Proposed Wissahickon mural aims to show local balance between urban and natural environments

Wissahickon residents might soon see one of Philadelphia’s newest murals take shape at the neighborhood’s regional rail station with help from community volunteers and students at Cook-Wissahickon School.

Sarah Sequin, Janis Chakars and Jose Ramos, point people for the project and a sort of ad hoc mural planning group, recently submitted an application for the proposed mural to Mural Arts and expect a decision from the organization by Jan. 16.

“There is a great deal of enthusiasm for the project in the neighborhood,” said Sequin. “We received unanimous support for our proposal at the November WICA meeting.”

If Mural Arts approves the group’s proposal, the mural will fill 2,200 square feet of a retaining wall running along the outbound platform of the Wissahickon Regional Rail station. SEPTA has also expressed its support for the project and provided a letter of recommendation, which the group included in its application.

The design for the mural will take its title and inspiration from the essay “Morning on the Wissahickon,” in which the author states:

“Now the Wissahiccon (sic) is of so remarkable a loveliness that, were it flowing in England, it would be the theme of every bard, and the common topic of every tongue, if, indeed, its banks were not parceled off in lots, at an exorbitant price, as building-sites.”

Edgar Allen Poe wrote those lines in 1850, but Sequin and her companions feel his declaration captures something essential about the neighborhood and its history that still holds true today.

“The train station is for many people still a gateway to Wissahickon Creek and Fairmount Park. People love this neighborhood for the balance it strikes between urban and natural environments,” said Sequin.

The story

The original idea for a Wissahickon mural came from Chip Roller. Roller was acting vice president of WICA at the time that SEPTA initially announced plans to renovate the Wissahickon Regional Rail station. Members of WICA felt that the renovations provided a great opportunity to get community support behind other neighborhood beautification projects. 

After an initial application to Mural Arts was rejected, and with the station renovations moving ahead, WICA received notice from Mural Arts that it would consider a re-submission including plans for greater community involvement in the process.

When it was announced that the organization would be re-submitting an application for the proposed mural, Jose Ramos and Janis Chakars asked to be part of the mural planning group.

Ramos is a literacy instructor for the seventh and eighth gradea at Cook-Wissahickon School and a member of the Cook-Wissahickon Sustainability Council, while Janis Chakars is the parent of a Cook-Wissahickon student.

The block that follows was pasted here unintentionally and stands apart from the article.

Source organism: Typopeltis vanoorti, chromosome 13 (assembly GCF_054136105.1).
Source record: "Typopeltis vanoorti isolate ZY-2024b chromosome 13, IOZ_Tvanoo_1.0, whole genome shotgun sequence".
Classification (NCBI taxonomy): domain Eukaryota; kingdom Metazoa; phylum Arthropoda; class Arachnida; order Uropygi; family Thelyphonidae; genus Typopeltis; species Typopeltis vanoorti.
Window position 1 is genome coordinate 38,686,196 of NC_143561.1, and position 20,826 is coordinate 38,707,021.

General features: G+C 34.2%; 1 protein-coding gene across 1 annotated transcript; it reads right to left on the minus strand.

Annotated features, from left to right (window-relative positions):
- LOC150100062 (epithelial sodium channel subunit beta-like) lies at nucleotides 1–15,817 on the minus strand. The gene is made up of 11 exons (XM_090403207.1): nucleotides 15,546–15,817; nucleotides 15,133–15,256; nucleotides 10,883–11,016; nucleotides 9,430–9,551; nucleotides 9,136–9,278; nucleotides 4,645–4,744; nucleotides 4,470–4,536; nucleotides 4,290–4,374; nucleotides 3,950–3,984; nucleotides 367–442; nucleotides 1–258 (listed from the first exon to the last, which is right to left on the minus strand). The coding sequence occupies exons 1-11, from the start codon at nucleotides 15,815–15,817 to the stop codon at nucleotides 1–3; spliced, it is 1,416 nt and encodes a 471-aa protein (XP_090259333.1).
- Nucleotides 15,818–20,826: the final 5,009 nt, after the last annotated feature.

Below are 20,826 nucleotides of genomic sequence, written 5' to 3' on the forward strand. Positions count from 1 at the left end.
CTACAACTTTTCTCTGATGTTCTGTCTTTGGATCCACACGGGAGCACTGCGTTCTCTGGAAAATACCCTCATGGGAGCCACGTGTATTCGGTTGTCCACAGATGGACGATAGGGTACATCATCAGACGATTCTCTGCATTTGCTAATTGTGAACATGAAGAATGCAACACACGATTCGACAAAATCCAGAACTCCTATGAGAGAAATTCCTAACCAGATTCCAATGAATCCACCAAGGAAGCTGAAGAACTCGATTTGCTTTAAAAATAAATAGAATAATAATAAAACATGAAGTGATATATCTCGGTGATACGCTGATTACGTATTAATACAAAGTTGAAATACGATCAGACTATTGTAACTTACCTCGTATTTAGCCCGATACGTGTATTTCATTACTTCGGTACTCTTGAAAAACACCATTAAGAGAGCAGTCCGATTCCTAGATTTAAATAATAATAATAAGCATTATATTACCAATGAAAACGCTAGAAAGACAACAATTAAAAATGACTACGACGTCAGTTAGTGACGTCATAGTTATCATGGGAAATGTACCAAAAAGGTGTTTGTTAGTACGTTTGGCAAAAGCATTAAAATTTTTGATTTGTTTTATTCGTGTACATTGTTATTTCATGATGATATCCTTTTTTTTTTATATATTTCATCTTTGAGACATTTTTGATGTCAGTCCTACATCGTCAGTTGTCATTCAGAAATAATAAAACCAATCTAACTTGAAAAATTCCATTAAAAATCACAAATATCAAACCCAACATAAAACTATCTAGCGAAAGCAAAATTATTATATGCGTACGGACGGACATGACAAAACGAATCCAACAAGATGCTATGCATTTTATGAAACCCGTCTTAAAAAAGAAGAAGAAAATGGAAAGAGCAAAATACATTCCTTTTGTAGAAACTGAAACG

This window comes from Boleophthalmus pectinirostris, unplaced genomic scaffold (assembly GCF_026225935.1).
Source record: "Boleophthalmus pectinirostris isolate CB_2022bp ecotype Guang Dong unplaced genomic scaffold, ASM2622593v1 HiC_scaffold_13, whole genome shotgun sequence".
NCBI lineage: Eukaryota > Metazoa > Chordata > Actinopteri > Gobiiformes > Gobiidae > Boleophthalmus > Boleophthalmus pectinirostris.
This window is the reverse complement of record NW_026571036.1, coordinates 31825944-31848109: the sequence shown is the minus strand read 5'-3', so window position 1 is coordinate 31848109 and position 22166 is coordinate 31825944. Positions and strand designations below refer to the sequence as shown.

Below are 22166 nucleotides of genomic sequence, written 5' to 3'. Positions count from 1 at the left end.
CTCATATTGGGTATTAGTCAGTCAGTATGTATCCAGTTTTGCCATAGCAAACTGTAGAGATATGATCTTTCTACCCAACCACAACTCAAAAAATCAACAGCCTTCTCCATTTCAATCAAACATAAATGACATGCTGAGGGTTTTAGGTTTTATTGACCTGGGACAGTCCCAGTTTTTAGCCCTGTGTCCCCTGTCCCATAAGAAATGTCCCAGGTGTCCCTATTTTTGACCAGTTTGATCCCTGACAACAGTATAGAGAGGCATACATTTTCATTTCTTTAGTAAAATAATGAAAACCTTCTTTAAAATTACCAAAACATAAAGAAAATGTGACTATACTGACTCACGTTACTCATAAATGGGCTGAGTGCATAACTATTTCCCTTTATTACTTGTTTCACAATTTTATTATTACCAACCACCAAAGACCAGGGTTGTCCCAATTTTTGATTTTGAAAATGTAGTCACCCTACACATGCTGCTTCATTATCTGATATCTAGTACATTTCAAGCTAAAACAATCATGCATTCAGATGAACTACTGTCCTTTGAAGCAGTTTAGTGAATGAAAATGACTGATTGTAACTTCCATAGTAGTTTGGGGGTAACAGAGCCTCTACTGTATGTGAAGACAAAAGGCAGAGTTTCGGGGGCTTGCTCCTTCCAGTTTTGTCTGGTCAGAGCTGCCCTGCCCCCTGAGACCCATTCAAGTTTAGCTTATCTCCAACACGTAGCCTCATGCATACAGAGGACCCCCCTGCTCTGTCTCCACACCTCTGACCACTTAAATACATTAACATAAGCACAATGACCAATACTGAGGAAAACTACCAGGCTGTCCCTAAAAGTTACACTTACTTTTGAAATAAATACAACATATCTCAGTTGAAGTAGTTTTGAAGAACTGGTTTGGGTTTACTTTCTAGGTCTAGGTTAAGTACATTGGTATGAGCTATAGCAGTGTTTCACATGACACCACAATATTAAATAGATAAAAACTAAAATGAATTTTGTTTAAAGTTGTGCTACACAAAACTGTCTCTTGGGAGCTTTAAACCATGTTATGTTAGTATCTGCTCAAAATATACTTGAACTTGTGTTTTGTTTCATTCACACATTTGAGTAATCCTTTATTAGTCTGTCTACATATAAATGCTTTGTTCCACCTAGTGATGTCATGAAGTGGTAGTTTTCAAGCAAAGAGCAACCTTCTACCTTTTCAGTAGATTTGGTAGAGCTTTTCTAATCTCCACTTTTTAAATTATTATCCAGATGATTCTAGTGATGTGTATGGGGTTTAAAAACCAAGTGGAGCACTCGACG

With their help, the proposed mural has now been incorporated into plans seeking to integrate the arts into the curriculum at Cook-Wissahickon School.

A commitment

The details of student involvement in the creation of the mural are pending the support of the Mural Arts Program for the project. However, the proposed mural’s focus on the Wissahickon neighborhood’s history as a place where the natural and built environments can be seen to meet overlaps with the school’s already existing commitment to sustainability.

“Our vision for the mural will involve another key institution in the neighborhood, Cook-Wissahickon School,” says the group’s application. “This K-8 public school has received awards for its efforts and fostering environmental sustainability and learning.

“This is exemplified by the meadow in front of the school that serves as a habitat for native plants and animals as well as an outdoor classroom, and by its participation in a grant-funded watershed education program. The mural, also including native plants, animals and the creek, can help extend this curriculum.”

The group’s commitment to their theme extends even into the plans for the mural’s composition, which would involve combining natural and manufactured found items with the more traditional paint.

As the application further explains, “Most murals are made of paint. This mural could be much more. The theme of the mural is the interplay of the built and natural environment with attention to the train station location. The mural should express that with more than just paint. For instance, some live plants already exist in a bed just in front of the wall. These can be used as part of the mural. Other manufactured elements can be added as well such as tile, metal, glass, or stone. The mural should be texture rich and grow out from the wall. It should combine the manufactured and the organic.”

Looking forward

There is as of now no timeline for the completion of the mural, as the planning group is waiting for further instruction from the Mural Arts Program, pending the organization’s approval of their application.

Nevertheless, as the group states in its application, “Upon approval, we will set forth a plan and schedule and communicate that plan clearly to the community. We will promptly ask community members to confirm their participation in meetings and/or community paint days and follow up with them regularly to keep them engaged and invested in the process.”

Once the mural project is underway, community planning meetings will also take place on evenings and weekends at Northern Children’s Services.

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